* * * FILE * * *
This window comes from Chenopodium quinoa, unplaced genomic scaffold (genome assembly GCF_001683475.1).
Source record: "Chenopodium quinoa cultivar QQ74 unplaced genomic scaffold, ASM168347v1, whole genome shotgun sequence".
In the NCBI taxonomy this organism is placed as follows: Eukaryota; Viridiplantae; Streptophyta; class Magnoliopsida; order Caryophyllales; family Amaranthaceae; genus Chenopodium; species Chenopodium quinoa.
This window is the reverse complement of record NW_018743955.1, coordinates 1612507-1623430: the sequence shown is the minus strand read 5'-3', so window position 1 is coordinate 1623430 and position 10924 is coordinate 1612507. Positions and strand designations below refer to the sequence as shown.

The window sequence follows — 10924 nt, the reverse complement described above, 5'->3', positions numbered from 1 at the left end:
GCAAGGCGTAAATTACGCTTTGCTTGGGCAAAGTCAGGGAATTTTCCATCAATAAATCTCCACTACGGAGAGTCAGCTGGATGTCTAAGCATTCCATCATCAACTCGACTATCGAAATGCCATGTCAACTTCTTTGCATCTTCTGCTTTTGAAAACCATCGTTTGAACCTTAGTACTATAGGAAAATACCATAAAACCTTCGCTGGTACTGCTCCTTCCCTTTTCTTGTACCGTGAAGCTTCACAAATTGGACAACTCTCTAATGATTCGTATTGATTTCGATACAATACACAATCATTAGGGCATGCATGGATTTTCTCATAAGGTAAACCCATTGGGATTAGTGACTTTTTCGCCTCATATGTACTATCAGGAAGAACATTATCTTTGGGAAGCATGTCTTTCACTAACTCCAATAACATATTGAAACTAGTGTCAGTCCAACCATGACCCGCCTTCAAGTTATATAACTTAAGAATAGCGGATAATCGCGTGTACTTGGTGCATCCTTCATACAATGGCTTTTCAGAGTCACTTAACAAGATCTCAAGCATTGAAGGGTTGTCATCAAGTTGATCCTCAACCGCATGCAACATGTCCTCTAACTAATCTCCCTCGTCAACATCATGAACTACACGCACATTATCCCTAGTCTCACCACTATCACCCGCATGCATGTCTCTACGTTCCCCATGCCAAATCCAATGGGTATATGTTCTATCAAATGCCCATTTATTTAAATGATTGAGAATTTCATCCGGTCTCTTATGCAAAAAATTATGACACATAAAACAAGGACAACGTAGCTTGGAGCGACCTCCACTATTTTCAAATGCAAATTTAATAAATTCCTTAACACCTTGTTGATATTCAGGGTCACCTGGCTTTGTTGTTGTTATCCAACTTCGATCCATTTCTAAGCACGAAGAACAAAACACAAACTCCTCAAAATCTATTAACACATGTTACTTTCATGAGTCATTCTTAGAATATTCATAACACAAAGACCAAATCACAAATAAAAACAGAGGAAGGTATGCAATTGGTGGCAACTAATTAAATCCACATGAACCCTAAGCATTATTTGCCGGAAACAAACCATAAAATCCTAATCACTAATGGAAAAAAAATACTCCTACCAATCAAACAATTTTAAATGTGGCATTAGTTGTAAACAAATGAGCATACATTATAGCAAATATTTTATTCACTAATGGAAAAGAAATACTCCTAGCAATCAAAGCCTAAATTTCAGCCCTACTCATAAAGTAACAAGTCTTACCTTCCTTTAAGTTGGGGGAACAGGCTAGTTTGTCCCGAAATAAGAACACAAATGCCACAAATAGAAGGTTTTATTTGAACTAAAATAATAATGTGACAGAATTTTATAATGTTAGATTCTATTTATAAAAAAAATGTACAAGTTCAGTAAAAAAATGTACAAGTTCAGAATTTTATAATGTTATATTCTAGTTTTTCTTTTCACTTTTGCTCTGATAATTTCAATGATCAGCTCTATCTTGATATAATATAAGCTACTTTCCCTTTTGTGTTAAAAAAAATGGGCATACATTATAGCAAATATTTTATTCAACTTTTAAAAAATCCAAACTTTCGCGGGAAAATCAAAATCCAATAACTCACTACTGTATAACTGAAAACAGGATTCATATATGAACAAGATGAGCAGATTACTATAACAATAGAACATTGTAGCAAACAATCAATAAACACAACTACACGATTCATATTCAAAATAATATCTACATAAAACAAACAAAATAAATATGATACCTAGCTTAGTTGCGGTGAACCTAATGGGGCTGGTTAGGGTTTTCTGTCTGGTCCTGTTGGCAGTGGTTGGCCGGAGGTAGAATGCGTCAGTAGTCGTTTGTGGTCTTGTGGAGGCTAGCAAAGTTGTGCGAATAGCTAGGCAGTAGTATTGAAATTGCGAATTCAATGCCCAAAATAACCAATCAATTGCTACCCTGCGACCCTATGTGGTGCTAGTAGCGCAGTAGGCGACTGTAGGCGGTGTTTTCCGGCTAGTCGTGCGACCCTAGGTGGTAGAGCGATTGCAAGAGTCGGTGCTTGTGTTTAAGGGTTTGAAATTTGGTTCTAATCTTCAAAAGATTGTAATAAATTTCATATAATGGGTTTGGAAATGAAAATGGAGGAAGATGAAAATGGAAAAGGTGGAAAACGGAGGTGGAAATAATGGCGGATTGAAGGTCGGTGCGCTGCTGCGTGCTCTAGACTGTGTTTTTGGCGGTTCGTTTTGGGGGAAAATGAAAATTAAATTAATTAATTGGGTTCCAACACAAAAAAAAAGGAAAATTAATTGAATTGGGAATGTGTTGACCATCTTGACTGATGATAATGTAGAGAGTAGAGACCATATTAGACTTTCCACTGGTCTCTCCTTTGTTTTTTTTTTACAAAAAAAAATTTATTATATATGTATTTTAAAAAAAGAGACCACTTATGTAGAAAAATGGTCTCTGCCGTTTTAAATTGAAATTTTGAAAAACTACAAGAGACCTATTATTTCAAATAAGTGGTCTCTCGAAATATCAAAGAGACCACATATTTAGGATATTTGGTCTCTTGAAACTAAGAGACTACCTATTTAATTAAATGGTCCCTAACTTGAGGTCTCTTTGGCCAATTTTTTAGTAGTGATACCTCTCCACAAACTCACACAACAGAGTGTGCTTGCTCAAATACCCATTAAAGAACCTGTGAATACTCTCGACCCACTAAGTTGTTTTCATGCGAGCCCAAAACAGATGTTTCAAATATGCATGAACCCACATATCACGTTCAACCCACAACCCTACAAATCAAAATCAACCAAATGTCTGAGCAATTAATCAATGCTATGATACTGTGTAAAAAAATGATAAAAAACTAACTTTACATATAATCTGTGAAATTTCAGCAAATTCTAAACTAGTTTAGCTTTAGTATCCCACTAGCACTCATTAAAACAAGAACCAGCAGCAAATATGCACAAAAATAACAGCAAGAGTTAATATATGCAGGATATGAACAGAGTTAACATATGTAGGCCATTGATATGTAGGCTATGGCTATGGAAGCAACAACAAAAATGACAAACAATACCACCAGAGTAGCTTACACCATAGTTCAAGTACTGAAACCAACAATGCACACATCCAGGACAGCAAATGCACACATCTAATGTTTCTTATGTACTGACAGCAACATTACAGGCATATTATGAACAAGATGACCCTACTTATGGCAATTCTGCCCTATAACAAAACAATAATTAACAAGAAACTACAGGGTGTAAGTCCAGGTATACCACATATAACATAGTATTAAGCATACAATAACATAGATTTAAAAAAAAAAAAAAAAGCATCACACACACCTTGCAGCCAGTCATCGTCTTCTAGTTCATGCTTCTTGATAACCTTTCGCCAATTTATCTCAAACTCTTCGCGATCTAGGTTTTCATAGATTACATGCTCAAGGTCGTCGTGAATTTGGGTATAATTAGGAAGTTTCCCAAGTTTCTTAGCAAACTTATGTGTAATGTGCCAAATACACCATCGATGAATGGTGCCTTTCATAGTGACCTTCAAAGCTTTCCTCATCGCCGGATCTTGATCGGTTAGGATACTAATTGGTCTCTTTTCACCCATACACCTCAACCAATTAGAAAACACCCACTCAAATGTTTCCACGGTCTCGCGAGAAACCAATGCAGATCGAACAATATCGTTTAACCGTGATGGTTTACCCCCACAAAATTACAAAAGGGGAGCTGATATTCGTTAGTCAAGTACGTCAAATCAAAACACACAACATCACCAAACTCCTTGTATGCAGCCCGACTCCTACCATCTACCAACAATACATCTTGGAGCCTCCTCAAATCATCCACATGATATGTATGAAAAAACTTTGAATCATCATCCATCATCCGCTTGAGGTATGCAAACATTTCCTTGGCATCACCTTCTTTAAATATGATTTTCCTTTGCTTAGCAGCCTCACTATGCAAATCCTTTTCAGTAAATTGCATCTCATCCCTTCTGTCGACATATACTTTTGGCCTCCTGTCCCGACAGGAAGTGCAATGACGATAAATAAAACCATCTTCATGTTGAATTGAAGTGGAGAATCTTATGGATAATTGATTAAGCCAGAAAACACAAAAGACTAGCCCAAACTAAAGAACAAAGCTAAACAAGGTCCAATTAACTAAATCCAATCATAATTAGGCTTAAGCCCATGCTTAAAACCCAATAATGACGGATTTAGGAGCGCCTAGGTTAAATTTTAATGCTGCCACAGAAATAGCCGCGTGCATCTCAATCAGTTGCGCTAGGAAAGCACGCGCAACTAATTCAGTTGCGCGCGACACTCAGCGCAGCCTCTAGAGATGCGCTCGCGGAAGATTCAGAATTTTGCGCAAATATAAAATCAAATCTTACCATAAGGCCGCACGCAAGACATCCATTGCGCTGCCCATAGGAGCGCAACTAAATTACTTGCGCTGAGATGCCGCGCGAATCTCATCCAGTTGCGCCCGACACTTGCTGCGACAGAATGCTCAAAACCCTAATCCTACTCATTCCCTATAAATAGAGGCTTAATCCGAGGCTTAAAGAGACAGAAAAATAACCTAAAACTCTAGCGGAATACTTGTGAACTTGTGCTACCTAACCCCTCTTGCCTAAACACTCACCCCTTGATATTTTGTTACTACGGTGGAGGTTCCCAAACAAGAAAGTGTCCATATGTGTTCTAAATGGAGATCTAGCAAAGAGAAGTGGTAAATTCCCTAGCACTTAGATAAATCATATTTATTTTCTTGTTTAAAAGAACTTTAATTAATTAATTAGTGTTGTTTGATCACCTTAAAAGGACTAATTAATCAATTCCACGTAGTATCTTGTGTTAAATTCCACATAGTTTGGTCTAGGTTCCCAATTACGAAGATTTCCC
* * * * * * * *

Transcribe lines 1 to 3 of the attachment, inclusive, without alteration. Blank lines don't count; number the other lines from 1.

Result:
This window comes from Chenopodium quinoa, unplaced genomic scaffold (genome assembly GCF_001683475.1).
Source record: "Chenopodium quinoa cultivar QQ74 unplaced genomic scaffold, ASM168347v1, whole genome shotgun sequence".
In the NCBI taxonomy this organism is placed as follows: Eukaryota; Viridiplantae; Streptophyta; class Magnoliopsida; order Caryophyllales; family Amaranthaceae; genus Chenopodium; species Chenopodium quinoa.